Maria Gaining Strength. Another tropical system we are tracking - Maria - is quickly gaining strength, and is expected to be a major hurricane in the next 24 hours as the system impacts the Leeward Islands.
Maria Official Track. (Update as of late Monday night). Maria strengthened into a Category 5 super-storm last night, with a direct hit on Dominica. I'm very concerned about St. Croix and Puerto Rico as Maria potentially intensifies to extreme levels similar to those witnessed during Irma.
Impacts On United States Unknown. With this system being about a week out from approaching the U.S., it is too early to determine what impacts - if any - this system could have. Both the most recent runs of the European ECMWF (left) and American GFS (right) models show Maria making a turn before impacting the lower 48. The American model has the potential of the far east side of the system impacting the Outer Banks by next Wednesday, meanwhile the European has the remnants of Jose turning back and bringing rain to the Mid-Atlantic early next week. We will continue to track the latest on Maria to see if this system will bring any impacts by next week on facilities.
Severe Potential Tuesday In The Northern Plains. We’re also tracking an Enhanced Risk of severe weather across parts of the eastern Dakotas and far western Minnesota Tuesday. Damaging winds appear to be the greatest threat tomorrow afternoon and evening, but hail and isolated tornadoes will also be possible.
Summary: While Jose will pass far offshore over the next several days, parts of the Northeast and Mid-Atlantic coasts will see tropical storm impacts including strong winds and a 1-3 foot storm surge at high tides. Tropical storm force gusts will be possible in areas like New York City and Boston by Tuesday. Some areas of eastern Long Island to southeastern Massachusetts could receive up to 6” of rain as well, leading to localized flooding. After Jose, we are keeping an eye on Maria, which will impact the Leeward Islands and Puerto Rico through the middle of the week as a major hurricane. It is still too early to determine what impacts Maria could have on the United States into next week. There is also an Enhanced Risk of severe weather across parts of the Dakotas and Minnesota Tuesday, with damaging winds the main threat.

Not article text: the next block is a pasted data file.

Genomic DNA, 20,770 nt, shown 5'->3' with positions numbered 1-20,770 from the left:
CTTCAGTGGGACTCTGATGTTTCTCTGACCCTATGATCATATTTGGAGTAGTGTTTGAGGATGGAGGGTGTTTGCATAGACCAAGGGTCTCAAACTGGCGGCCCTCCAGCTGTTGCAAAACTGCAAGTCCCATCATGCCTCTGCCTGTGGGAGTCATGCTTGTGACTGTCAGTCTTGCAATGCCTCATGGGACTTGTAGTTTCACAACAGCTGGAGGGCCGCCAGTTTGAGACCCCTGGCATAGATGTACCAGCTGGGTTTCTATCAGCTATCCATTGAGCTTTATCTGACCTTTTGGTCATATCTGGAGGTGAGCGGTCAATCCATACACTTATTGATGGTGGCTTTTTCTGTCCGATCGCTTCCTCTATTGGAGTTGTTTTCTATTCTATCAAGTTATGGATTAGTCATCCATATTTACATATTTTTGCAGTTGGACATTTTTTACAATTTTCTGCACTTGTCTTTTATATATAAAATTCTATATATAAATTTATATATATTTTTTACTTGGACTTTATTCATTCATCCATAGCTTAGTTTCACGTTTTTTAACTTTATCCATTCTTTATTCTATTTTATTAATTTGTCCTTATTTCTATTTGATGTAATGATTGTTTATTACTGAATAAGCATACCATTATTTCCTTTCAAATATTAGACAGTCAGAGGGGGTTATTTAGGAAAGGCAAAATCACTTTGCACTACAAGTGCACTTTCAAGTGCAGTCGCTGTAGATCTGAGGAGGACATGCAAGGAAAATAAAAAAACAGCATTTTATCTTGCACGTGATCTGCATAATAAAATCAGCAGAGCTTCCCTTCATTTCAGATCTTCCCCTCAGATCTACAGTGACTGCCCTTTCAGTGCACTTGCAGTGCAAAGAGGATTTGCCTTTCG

Meteorologist D.J. Kayser, Praedictix
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Photo credit: "Sammy Fretwell/The State.
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Photo credit: "
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"...MIHM: Making insurance mandatory and putting real teeth in evasion of the mandatory requirement would be a great start because that would create what insurance is meant to create - a risk pool where everyone buys it.
SIMON: But let me interject. Wouldn't that make a lot of those homes unaffordable for the people who've been living there?
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Photo credit: SolarWindows Technologies.
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File photo credit: Wikipedia.
58 F. maximum temperature yesterday in the Twin Cities.
71 F. average high on September 18.
84 F. high temperature on September 18, 2016.
September 19, 1998: 1 to 1 3/4 inch hail falls in Meeker, Wright, Todd, and Wilkin Counties. Winds were also estimated over 50 knots / 58 miles per hour.
September 19, 1980: Golfball to baseball sized hail hits St. Paul. One company has 75 to 95 percent of the glass in their greenhouses smashed.
TODAY: Mild with some sun. Strong to severe T-storms possible late. Winds: SE 10-15. High: 77
TUESDAY NIGHT: Strong T-storms, locally heavy rain. Low: 60
WEDNESDAY: Wet start, then partly sunny skies. Winds: W 7-12. High: 76
THURSDAY: Some sun, isolated T-shower risk. Winds: SE 10-15. Wake-up: 59. High: 79
FRIDAY: Sticky sunshine, plenty warm. Winds: S 10-15. Wake-up: 70. High: 86
SATURDAY: More clouds, few T-storms around. Winds: S 10-15. Wake-up: 71. High: 83
SUNDAY: Front stalls, more showers and T-storms. Winds: SW 8-13. Wake-up: 68. High: 78
MONDAY: Showers linger, turning cooler. Winds: N 7-12. Wake-up: 63. High: 72